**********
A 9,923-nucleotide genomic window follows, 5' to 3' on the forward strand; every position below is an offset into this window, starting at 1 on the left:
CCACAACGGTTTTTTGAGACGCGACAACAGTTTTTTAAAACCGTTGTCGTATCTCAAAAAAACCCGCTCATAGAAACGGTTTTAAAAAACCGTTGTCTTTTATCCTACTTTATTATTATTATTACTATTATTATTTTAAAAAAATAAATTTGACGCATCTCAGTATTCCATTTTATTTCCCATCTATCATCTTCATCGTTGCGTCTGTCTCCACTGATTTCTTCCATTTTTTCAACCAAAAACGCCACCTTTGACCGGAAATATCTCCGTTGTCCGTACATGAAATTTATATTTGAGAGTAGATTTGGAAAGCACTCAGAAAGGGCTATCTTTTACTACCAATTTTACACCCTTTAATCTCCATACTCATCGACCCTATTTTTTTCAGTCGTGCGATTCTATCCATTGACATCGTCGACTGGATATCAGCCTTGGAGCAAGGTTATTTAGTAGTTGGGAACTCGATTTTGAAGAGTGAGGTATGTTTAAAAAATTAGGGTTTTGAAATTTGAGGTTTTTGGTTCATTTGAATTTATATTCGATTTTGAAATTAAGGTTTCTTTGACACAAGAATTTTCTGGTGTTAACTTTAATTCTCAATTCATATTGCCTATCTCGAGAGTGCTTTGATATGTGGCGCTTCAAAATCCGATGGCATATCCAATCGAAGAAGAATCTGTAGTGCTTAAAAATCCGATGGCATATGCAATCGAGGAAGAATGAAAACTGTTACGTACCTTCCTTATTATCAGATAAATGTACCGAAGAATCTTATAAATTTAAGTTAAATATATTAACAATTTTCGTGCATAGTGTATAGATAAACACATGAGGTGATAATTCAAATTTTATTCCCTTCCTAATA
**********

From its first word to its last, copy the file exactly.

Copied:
A 9,923-nucleotide genomic window follows, 5' to 3' on the forward strand; every position below is an offset into this window, starting at 1 on the left:
CCACAACGGTTTTTTGAGACGCGACAACAGTTTTTTAAAACCGTTGTCGTATCTCAAAAAAACCCGCTCATAGAAACGGTTTTAAAAAACCGTTGTCTTTTATCCTACTTTATTATTATTATTACTATTATTATTTTAAAAAAATAAATTTGACGCATCTCAGTATTCCATTTTATTTCCCATCTATCATCTTCATCGTTGCGTCTGTCTCCACTGATTTCTTCCATTTTTTCAACCAAAAACGCCACCTTTGACCGGAAATATCTCCGTTGTCCGTACATGAAATTTATATTTGAGAGTAGATTTGGAAAGCACTCAGAAAGGGCTATCTTTTACTACCAATTTTACACCCTTTAATCTCCATACTCATCGACCCTATTTTTTTCAGTCGTGCGATTCTATCCATTGACATCGTCGACTGGATATCAGCCTTGGAGCAAGGTTATTTAGTAGTTGGGAACTCGATTTTGAAGAGTGAGGTATGTTTAAAAAATTAGGGTTTTGAAATTTGAGGTTTTTGGTTCATTTGAATTTATATTCGATTTTGAAATTAAGGTTTCTTTGACACAAGAATTTTCTGGTGTTAACTTTAATTCTCAATTCATATTGCCTATCTCGAGAGTGCTTTGATATGTGGCGCTTCAAAATCCGATGGCATATCCAATCGAAGAAGAATCTGTAGTGCTTAAAAATCCGATGGCATATGCAATCGAGGAAGAATGAAAACTGTTACGTACCTTCCTTATTATCAGATAAATGTACCGAAGAATCTTATAAATTTAAGTTAAATATATTAACAATTTTCGTGCATAGTGTATAGATAAACACATGAGGTGATAATTCAAATTTTATTCCCTTCCTAATA